Hacking USB into an Alfa AP121 router

While checking out all the awesome things you can do with a Fon Wifi Pineapple, I thought it would be fun to grab a newer router, capable of running Pineapple Mark-IV. I found what I thought was a great deal on eBay, and upon closer inspection, I had bought an Alfa AP121, which lacks the USB it’s sister model the AP121U / Hornet-UB has. I could have resold it, but my solution was to reverse engineer it, and try to add the USB myself.

My disassembled AP121. Note the lack of USB.

My disassembled AP121. Note the lack of USB.

After searching high and low for some proof that this had been done and coming up with nothing, I changed my focus to finding high resolution photos of the Hornet-UB board which the AP121U contains. I determined that the boards are in fact identical, but the AP121 lacks a good number of components which support it’s USB functionality. I probed around on the board, and found that the unpopulated pins on the board where the USB header should go was not connected to anything. At this point I soldered in a matching USB header I had laying around, and began to figure out what needs to be connected. Since I found no datasheets on the Hornet-UB, I had to make some educated guesses.

The AP121 underneath, prior to any changes.

The AP121 underneath, prior to any changes.

USB added, and all wiring complete.

USB added, and all wiring complete.

Top site, with voltage regulator

Top site, with voltage regulator

First, USB needs +5v DC. Ground and shileld were dead simple, and I don’t need to explain much here. I created a solder bridge across where C116 was, which was probably just a ceramic capacitor for filtering ground noise. For the ground pin, I just soldered it to an unused pad to the left of the port, though I could have just soldered it to the USB shield. As for +5, I probed around the board but didn’t find any that I felt comfortable leeching power from. I opted to instead install a 78L05 voltage regulator, and draw directly from the 12v board mains. The 78L05 requires input voltage and a shared ground, the blue wire running to the opposite side of the board connects to the same ground that the USB ground uses.

Extremely small solder points! It took me a number of tries before I got it.

Now that power works, we need the data lines (D+ / D-). Although there are a few places these data lines run to, I found that the only important place they run is through a single unknown component, and then directly into the Atheros chipset. Just a guess, bug everything else seems to support the USB LED, or provided some sort of noise filtration. That component could be anything, but rather than spend the next few weeks trying to identify an unknown SMD component, I decided to just bypass it. I don’t know if the method I chose would be the wise route, due to how small the traces were. I’m not exaggerating when I say that these are some of the smallest traces I’ve ever soldered. To even get the photo of the solder job, I had to attach a zoom lens to my phone. I can’t recall why the third trace was necessary, but I don’t think I would have done it unless it wasn’t.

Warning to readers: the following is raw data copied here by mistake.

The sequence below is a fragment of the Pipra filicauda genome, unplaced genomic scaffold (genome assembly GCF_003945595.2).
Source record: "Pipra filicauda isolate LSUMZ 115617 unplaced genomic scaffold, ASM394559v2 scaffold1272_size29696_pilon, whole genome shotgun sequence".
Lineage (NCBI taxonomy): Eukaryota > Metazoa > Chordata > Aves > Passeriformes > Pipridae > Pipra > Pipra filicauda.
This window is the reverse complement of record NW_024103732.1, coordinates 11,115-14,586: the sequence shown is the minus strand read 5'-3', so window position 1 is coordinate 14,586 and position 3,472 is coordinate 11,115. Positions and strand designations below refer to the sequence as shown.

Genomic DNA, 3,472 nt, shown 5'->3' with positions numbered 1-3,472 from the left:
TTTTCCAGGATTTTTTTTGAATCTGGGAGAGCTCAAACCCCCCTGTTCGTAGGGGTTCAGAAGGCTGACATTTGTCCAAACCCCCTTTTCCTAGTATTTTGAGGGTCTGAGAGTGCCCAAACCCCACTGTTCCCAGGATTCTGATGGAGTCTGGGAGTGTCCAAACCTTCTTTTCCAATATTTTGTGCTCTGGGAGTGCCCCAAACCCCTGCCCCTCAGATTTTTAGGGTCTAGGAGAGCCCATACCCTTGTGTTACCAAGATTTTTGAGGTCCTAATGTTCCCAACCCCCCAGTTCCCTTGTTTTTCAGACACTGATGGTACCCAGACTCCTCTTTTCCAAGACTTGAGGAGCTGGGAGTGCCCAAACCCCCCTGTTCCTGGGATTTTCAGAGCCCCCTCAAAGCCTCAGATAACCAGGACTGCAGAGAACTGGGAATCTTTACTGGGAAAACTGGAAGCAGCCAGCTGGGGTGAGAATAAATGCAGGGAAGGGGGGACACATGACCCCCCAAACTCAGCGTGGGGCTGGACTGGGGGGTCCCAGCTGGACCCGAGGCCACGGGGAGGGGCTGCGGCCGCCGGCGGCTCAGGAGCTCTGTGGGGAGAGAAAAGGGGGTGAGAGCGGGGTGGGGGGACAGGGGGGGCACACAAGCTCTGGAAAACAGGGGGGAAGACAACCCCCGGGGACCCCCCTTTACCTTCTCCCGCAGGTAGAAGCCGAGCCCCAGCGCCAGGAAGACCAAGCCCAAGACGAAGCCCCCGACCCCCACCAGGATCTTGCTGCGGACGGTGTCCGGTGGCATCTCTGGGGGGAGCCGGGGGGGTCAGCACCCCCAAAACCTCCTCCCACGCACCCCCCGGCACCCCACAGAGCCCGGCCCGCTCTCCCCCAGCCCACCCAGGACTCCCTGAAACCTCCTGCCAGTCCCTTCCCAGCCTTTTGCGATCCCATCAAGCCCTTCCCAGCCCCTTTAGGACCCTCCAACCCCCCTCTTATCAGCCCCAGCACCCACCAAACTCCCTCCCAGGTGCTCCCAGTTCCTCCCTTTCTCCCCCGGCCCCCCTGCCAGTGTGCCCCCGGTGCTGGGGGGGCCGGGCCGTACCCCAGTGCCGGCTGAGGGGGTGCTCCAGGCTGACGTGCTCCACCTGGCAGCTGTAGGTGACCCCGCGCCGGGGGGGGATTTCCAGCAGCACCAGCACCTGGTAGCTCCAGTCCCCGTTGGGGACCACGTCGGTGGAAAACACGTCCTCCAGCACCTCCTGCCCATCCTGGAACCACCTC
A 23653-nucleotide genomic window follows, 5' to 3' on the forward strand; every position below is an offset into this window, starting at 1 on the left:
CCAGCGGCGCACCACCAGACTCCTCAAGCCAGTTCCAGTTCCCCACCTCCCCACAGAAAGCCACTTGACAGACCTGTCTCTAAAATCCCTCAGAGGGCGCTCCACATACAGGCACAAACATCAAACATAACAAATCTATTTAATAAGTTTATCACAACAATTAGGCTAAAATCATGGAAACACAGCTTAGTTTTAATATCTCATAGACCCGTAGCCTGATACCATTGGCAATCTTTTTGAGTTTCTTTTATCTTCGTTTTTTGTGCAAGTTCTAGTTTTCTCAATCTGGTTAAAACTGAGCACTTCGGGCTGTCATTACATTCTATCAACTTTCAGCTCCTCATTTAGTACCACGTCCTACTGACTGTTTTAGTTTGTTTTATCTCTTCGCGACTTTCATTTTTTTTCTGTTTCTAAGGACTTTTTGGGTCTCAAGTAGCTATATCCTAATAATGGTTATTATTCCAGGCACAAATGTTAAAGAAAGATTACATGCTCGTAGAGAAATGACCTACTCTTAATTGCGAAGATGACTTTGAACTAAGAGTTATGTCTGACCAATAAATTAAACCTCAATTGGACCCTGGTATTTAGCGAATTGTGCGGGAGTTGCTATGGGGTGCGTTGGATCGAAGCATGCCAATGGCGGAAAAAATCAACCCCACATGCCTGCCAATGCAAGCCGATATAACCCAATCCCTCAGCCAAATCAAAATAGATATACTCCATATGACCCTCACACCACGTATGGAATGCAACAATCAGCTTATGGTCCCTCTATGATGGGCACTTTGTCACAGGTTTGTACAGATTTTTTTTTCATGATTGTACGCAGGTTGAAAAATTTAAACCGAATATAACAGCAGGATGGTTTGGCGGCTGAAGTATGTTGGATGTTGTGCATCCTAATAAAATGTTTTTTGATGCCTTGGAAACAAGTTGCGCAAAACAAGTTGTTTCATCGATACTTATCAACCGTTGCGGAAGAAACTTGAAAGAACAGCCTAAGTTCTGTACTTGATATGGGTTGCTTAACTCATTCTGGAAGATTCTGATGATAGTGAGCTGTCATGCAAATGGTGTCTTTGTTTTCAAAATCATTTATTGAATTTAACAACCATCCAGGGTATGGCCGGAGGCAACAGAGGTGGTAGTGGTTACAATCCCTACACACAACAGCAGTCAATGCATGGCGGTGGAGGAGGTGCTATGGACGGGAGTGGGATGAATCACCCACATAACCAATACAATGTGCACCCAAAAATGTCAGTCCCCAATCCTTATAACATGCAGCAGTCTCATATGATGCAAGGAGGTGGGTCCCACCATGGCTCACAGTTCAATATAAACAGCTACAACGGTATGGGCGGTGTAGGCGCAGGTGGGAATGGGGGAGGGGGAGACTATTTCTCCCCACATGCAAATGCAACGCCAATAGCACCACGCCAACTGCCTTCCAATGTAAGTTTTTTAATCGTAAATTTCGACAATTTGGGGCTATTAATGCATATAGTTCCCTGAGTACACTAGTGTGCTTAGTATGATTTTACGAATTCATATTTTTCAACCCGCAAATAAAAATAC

Extremely small solder points! It took me a number of tries before I got it.

After you’ve been though the soldering gauntlet, you should be able to power up your router like normal. I would suggest letting it completely start up, without anything plugged in first, and if you have it, plug in your serial cables. If you don’t have a serial console, log in using SSH and run “dmesg” over and over and watch for new lines. Once all started, plug in a USB flash drive, and hopefully you should see some kernel messages messages pop up about your USB card. If all is well, take your dremel and cut a hole for that new USB port you just added. Congratulations, you’ve successfully upgraded your AP121 to a AP121U!

Flipped TTL serial lines.

Flipped TTL serial lines.

After all USB trickery, I also decided to flip the TTL serial port to stick out the bottom of the device at an angle, so I could cut a small hole in the bottom, and access the serial connection while the device is re-assembled. From the bottom, left to right, the pins are GND, RX, TX, 5V.

I should note that I did skip over a lot of components which may be required for optimal, safe, long term use of USB. I have not noticed any ill effects, but I am also not plugging in any power hungry devices. I would suggest sticking to USB sticks, or MAYBE a 3G USB, but I wouldn’t bet by life on it working as well as a stock AP121U would.

  • Dan

    I hooked up an USB-UART cable with a vcc to the vdd connection and the board quit working is there anything that can be done to fix this mistake? Like is there most likely one component that is broke that can be fixed or replaced?

    • Bray Almini

      You may be out of luck, but try to trace the VCC and VDD lines back to the CPU and see what they run through, something may have blown. Also, check the fuse “F1” and see if bridging it while the device is plugged in brings it back to life.

      I hate when a small mistake crushes the project. I did the same thing a while ago to a mini LCD screen after I got it all mounted in a milled CNC case. Good luck!

    • John

      Same thing happened to me :( Did you have any luck fixing this? What is most likely to blow on these things?

  • Max Boender

    Hey, im going to attempt this upgrade. Did you ever experience issues afterwards or have any idea about the unknown smd component? @brayalmini:disqus

    • Bray Almini

      I had one USB flash drive which it wouldn’t read, but other than that, no. I’m not sure about other USB devices, such as a second wifi. That mystery component is still a mystery, however it hasn’t caused me any trouble. My best guess would be that it was some sort of noise filter or an optoislator. As long as you stay away from high mA devices, you are probably safe.